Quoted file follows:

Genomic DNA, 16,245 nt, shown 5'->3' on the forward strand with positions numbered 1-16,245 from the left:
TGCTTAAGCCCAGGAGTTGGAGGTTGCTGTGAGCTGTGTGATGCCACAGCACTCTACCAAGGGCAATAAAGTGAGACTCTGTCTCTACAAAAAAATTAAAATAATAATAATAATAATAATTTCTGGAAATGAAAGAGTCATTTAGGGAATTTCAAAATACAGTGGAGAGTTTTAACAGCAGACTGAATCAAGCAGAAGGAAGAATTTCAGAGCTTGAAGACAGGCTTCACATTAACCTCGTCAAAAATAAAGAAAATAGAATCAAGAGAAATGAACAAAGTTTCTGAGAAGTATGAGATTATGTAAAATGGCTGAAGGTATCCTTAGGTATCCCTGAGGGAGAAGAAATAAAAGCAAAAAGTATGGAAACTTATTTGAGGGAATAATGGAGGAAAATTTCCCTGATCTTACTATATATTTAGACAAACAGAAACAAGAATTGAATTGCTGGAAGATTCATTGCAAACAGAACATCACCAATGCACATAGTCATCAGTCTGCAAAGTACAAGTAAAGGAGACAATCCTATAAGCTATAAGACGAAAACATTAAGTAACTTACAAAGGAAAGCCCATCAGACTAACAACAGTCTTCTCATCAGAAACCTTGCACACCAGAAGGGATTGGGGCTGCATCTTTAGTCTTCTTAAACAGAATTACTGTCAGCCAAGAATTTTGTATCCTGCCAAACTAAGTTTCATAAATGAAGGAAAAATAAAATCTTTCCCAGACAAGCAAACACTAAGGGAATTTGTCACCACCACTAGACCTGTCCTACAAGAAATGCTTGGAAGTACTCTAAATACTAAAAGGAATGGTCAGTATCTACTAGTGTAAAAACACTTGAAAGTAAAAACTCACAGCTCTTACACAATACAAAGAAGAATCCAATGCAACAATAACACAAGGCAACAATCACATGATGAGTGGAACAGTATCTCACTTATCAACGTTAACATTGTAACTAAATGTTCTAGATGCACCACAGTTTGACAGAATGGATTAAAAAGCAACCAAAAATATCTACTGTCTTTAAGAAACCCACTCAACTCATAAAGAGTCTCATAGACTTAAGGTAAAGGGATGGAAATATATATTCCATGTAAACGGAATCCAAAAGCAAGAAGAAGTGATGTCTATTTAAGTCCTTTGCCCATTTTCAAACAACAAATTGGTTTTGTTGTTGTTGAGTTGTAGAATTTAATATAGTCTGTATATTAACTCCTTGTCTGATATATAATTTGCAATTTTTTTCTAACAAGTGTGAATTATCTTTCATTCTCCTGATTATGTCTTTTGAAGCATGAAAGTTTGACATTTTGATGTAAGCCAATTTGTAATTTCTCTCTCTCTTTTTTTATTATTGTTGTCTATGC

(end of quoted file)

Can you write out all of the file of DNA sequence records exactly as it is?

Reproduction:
Genomic DNA, 16,245 nt, shown 5'->3' on the forward strand with positions numbered 1-16,245 from the left:
TGCTTAAGCCCAGGAGTTGGAGGTTGCTGTGAGCTGTGTGATGCCACAGCACTCTACCAAGGGCAATAAAGTGAGACTCTGTCTCTACAAAAAAATTAAAATAATAATAATAATAATAATTTCTGGAAATGAAAGAGTCATTTAGGGAATTTCAAAATACAGTGGAGAGTTTTAACAGCAGACTGAATCAAGCAGAAGGAAGAATTTCAGAGCTTGAAGACAGGCTTCACATTAACCTCGTCAAAAATAAAGAAAATAGAATCAAGAGAAATGAACAAAGTTTCTGAGAAGTATGAGATTATGTAAAATGGCTGAAGGTATCCTTAGGTATCCCTGAGGGAGAAGAAATAAAAGCAAAAAGTATGGAAACTTATTTGAGGGAATAATGGAGGAAAATTTCCCTGATCTTACTATATATTTAGACAAACAGAAACAAGAATTGAATTGCTGGAAGATTCATTGCAAACAGAACATCACCAATGCACATAGTCATCAGTCTGCAAAGTACAAGTAAAGGAGACAATCCTATAAGCTATAAGACGAAAACATTAAGTAACTTACAAAGGAAAGCCCATCAGACTAACAACAGTCTTCTCATCAGAAACCTTGCACACCAGAAGGGATTGGGGCTGCATCTTTAGTCTTCTTAAACAGAATTACTGTCAGCCAAGAATTTTGTATCCTGCCAAACTAAGTTTCATAAATGAAGGAAAAATAAAATCTTTCCCAGACAAGCAAACACTAAGGGAATTTGTCACCACCACTAGACCTGTCCTACAAGAAATGCTTGGAAGTACTCTAAATACTAAAAGGAATGGTCAGTATCTACTAGTGTAAAAACACTTGAAAGTAAAAACTCACAGCTCTTACACAATACAAAGAAGAATCCAATGCAACAATAACACAAGGCAACAATCACATGATGAGTGGAACAGTATCTCACTTATCAACGTTAACATTGTAACTAAATGTTCTAGATGCACCACAGTTTGACAGAATGGATTAAAAAGCAACCAAAAATATCTACTGTCTTTAAGAAACCCACTCAACTCATAAAGAGTCTCATAGACTTAAGGTAAAGGGATGGAAATATATATTCCATGTAAACGGAATCCAAAAGCAAGAAGAAGTGATGTCTATTTAAGTCCTTTGCCCATTTTCAAACAACAAATTGGTTTTGTTGTTGTTGAGTTGTAGAATTTAATATAGTCTGTATATTAACTCCTTGTCTGATATATAATTTGCAATTTTTTTCTAACAAGTGTGAATTATCTTTCATTCTCCTGATTATGTCTTTTGAAGCATGAAAGTTTGACATTTTGATGTAAGCCAATTTGTAATTTCTCTCTCTCTTTTTTTATTATTGTTGTCTATGC